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Smart Card Alliance: End-To-End Encryption Won't Stop Credit-Card Fraud

Industry association proposes contactless chip cards, says end-to-end encryption isn't enough

The Smart Card Alliance has taken a stand against pure end-to-end encryption as a way to protect credit-card transactions, publishing a position paper this week calling instead for contactless chip cards with dynamic cryptograms.

Merchants and payment processors are under pressure to make changes in how customer card data is protected in the wake of major data breaches over the past two years, such as that of Heartland Payment Systems, which have exposed millions of customer credit and debit cards. The electronic payment industry is considering the adoption of a new ANSI standard, and Heartland is pushing for it to embrace end-to-end encryption of cardholder data.

"End-to-end encryption is designed to protect static data. As long as the transaction data is static, this is another way of combating fraud," says Randy Vanderhoof, executive director of the Smart Card Alliance. But when card data is being entered into a point-of-sale system (POS), for instance, it's still at risk, he says.

"It's like putting a steel door on a grass hut," he says. "Fraudsters will find other ways to get at that static data before it gets there, with things like skimming [the card data] as it's entered into the point of sale system, or cloning cards that are lost or stolen."

The alliance, whose members include Bank of America, MasterCard, Visa, HID Global Corporation, and the State Department, argues in its position paper that contactless chip cards with dynamic cryptograms for each transaction are a better solution than end-to-end encryption.

And if the industry does decide to adopt end-to-end encryption, the alliance recommends the standard allow for "globally-interoperable secure payment transactions using chip card technology in the future," the paper says.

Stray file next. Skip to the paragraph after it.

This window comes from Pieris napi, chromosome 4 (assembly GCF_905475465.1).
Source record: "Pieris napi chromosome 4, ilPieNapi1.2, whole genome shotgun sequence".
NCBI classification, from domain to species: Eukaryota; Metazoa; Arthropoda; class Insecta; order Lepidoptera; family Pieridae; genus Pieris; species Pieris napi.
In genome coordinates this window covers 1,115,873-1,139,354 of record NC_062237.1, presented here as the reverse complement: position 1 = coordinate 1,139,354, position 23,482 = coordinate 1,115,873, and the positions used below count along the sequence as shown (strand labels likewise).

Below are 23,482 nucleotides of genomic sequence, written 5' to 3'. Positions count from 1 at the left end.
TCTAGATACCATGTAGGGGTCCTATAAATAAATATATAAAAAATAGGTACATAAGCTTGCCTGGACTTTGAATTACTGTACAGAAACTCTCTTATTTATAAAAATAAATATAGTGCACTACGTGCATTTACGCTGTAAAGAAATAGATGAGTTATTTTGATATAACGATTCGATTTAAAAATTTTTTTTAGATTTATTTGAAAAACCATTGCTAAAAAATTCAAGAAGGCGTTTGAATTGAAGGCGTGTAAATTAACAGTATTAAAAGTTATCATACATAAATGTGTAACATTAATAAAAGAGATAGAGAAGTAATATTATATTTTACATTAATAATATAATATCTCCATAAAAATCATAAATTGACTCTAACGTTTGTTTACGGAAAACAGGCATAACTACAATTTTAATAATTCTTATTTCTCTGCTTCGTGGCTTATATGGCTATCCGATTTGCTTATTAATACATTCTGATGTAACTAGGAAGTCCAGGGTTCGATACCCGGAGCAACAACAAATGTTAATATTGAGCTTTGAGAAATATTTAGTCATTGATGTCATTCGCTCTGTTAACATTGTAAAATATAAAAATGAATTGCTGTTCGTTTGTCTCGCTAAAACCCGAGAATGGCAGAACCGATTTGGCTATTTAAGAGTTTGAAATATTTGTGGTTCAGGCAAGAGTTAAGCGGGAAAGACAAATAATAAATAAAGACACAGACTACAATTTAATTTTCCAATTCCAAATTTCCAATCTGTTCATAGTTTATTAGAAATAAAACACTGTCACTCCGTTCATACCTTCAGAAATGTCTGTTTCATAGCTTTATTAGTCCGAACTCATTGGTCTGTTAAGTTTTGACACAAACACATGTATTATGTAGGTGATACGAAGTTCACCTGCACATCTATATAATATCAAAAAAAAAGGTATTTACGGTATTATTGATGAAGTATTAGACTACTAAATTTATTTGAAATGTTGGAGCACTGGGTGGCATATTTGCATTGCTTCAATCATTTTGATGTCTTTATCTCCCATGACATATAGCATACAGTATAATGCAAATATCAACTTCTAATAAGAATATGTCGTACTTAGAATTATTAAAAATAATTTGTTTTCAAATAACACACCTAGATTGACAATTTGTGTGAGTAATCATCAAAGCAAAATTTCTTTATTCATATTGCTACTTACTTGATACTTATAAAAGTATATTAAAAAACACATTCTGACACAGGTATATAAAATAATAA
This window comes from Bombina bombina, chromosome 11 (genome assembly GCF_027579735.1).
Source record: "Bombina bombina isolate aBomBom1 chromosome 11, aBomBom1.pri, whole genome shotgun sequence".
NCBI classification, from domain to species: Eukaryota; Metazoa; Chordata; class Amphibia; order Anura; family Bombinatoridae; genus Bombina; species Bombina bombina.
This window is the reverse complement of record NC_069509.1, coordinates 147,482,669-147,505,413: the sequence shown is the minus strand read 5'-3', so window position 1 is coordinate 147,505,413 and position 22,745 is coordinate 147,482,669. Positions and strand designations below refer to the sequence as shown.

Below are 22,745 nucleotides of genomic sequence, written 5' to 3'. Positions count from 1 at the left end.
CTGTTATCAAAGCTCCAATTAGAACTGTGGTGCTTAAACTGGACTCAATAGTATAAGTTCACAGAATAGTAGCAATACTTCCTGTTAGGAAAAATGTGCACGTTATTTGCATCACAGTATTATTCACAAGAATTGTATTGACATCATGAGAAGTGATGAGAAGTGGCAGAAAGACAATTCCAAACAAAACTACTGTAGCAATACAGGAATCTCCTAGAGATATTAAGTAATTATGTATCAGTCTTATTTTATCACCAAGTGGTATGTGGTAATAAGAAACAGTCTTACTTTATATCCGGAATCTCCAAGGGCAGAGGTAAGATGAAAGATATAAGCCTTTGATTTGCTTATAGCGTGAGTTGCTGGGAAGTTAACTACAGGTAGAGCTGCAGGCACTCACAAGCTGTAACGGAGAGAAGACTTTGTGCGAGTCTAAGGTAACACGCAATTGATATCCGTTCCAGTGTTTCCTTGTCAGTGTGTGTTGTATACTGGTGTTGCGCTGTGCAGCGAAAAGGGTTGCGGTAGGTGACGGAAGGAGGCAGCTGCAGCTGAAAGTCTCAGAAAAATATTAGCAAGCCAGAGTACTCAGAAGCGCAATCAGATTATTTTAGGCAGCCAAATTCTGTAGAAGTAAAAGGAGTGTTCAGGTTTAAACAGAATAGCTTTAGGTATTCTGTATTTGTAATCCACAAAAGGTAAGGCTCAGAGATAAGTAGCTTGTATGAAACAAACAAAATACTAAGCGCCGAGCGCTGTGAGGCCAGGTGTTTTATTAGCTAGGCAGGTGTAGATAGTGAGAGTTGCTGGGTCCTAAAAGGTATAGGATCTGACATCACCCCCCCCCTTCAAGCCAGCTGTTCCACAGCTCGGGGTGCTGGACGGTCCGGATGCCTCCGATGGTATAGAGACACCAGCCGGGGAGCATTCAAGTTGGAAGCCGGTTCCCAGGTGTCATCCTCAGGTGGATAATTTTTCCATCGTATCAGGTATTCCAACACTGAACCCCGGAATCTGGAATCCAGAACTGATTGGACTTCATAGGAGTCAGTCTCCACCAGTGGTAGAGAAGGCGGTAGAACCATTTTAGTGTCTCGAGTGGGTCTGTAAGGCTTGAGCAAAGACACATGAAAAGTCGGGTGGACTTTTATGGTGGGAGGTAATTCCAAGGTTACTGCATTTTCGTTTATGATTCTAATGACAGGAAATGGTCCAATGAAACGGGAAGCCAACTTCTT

The Smart Card Alliance's Vanderhoof says his organization's proposal is different from pure chip and PIN technology. "We're not advocating that the U.S. needs to go all the way to a full chip and PIN implementation, but chips with dynamic data like contactless payment cards that are on the market today," he says.

He says the proposal basically builds on existing "express" payment card programs from Visa, MasterCard, and American Express that provide more convenient and faster payment than traditional cards. These express cards use contactless card technology.

"The U.S. could see a significant change in fraud by introducing more dynamic data versus magnetic stripe data," Vanderhoof says.

Have a comment on this story? Please click "Discuss" below. If you'd like to contact Dark Reading's editors directly, send us a message.

Kelly Jackson Higgins is Executive Editor at DarkReading.com. She is an award-winning veteran technology and business journalist with more than two decades of experience in reporting and editing for various publications, including Network Computing, Secure Enterprise ... View Full Bio

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